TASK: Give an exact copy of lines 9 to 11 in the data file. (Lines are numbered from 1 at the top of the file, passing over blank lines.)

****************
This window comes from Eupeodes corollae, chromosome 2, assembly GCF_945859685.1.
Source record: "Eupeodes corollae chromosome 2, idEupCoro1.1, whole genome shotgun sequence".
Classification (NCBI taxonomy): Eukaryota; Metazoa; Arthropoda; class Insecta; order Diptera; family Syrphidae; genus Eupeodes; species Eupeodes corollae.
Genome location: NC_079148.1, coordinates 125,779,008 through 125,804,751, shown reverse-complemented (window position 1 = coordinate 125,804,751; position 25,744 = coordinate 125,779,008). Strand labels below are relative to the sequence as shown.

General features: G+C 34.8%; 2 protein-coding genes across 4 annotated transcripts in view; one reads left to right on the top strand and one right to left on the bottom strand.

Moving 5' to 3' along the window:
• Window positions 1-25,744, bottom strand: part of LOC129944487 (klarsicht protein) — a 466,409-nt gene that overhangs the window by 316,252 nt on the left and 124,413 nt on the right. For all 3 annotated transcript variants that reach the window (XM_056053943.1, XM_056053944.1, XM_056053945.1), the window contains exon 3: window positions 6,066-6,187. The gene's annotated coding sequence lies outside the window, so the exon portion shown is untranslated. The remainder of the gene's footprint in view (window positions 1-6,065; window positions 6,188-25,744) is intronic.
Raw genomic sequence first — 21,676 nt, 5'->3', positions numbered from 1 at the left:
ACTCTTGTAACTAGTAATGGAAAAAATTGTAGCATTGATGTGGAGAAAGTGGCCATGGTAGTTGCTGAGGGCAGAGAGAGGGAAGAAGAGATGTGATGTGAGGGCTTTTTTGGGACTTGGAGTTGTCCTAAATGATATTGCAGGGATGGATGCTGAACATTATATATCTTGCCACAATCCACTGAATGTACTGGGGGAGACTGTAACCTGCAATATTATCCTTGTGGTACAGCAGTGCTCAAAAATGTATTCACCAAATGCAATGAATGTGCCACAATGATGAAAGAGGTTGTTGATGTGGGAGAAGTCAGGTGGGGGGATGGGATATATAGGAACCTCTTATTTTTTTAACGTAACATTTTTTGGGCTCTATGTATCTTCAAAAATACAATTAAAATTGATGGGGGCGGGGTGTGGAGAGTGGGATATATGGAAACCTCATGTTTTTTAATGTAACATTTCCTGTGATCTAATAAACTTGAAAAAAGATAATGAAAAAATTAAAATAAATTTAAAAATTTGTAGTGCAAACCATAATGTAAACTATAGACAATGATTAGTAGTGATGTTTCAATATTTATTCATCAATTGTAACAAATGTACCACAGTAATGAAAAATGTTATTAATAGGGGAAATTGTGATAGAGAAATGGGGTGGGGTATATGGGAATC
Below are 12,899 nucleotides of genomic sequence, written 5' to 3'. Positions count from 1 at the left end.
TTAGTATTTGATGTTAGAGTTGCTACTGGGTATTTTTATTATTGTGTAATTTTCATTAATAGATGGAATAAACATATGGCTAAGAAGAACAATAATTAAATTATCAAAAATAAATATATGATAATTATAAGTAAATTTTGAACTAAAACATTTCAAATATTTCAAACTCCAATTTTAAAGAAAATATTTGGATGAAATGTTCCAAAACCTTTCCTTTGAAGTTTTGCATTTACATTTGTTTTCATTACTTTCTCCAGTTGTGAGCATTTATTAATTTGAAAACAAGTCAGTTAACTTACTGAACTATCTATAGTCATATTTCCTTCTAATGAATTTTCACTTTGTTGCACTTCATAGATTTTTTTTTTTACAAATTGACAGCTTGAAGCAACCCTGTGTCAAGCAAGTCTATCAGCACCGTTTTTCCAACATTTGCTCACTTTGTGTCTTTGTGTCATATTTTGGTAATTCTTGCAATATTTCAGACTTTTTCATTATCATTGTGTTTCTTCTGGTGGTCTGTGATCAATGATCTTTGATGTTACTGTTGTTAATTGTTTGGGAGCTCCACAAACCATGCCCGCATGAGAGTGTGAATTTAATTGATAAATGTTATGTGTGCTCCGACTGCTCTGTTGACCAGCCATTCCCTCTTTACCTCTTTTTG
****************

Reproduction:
ACTCTTGTAACTAGTAATGGAAAAAATTGTAGCATTGATGTGGAGAAAGTGGCCATGGTAGTTGCTGAGGGCAGAGAGAGGGAAGAAGAGATGTGATGTGAGGGCTTTTTTGGGACTTGGAGTTGTCCTAAATGATATTGCAGGGATGGATGCTGAACATTATATATCTTGCCACAATCCACTGAATGTACTGGGGGAGACTGTAACCTGCAATATTATCCTTGTGGTACAGCAGTGCTCAAAAATGTATTCACCAAATGCAATGAATGTGCCACAATGATGAAAGAGGTTGTTGATGTGGGAGAAGTCAGGTGGGGGGATGGGATATATAGGAACCTCTTATTTTTTTAACGTAACATTTTTTGGGCTCTATGTATCTTCAAAAATACAATTAAAATTGATGGGGGCGGGGTGTGGAGAGTGGGATATATGGAAACCTCATGTTTTTTAATGTAACATTTCCTGTGATCTAATAAACTTGAAAAAAGATAATGAAAAAATTAAAATAAATTTAAAAATTTGTAGTGCAAACCATAATGTAAACTATAGACAATGATTAGTAGTGATGTTTCAATATTTATTCATCAATTGTAACAAATGTACCACAGTAATGAAAAATGTTATTAATAGGGGAAATTGTGATAGAGAAATGGGGTGGGGTATATGGGAATC
Below are 12,899 nucleotides of genomic sequence, written 5' to 3'. Positions count from 1 at the left end.
TTAGTATTTGATGTTAGAGTTGCTACTGGGTATTTTTATTATTGTGTAATTTTCATTAATAGATGGAATAAACATATGGCTAAGAAGAACAATAATTAAATTATCAAAAATAAATATATGATAATTATAAGTAAATTTTGAACTAAAACATTTCAAATATTTCAAACTCCAATTTTAAAGAAAATATTTGGATGAAATGTTCCAAAACCTTTCCTTTGAAGTTTTGCATTTACATTTGTTTTCATTACTTTCTCCAGTTGTGAGCATTTATTAATTTGAAAACAAGTCAGTTAACTTACTGAACTATCTATAGTCATATTTCCTTCTAATGAATTTTCACTTTGTTGCACTTCATAGATTTTTTTTTTTACAAATTGACAGCTTGAAGCAACCCTGTGTCAAGCAAGTCTATCAGCACCGTTTTTCCAACATTTGCTCACTTTGTGTCTTTGTGTCATATTTTGGTAATTCTTGCAATATTTCAGACTTTTTCATTATCATTGTGTTTCTTCTGGTGGTCTGTGATCAATGATCTTTGATGTTACTGTTGTTAATTGTTTGGGAGCTCCACAAACCATGCCCGCATGAGAGTGTGAATTTAATTGATAAATGTTATGTGTGCTCCGACTGCTCTGTTGACCAGCCATTCCCTCTTTACCTCTTTTTG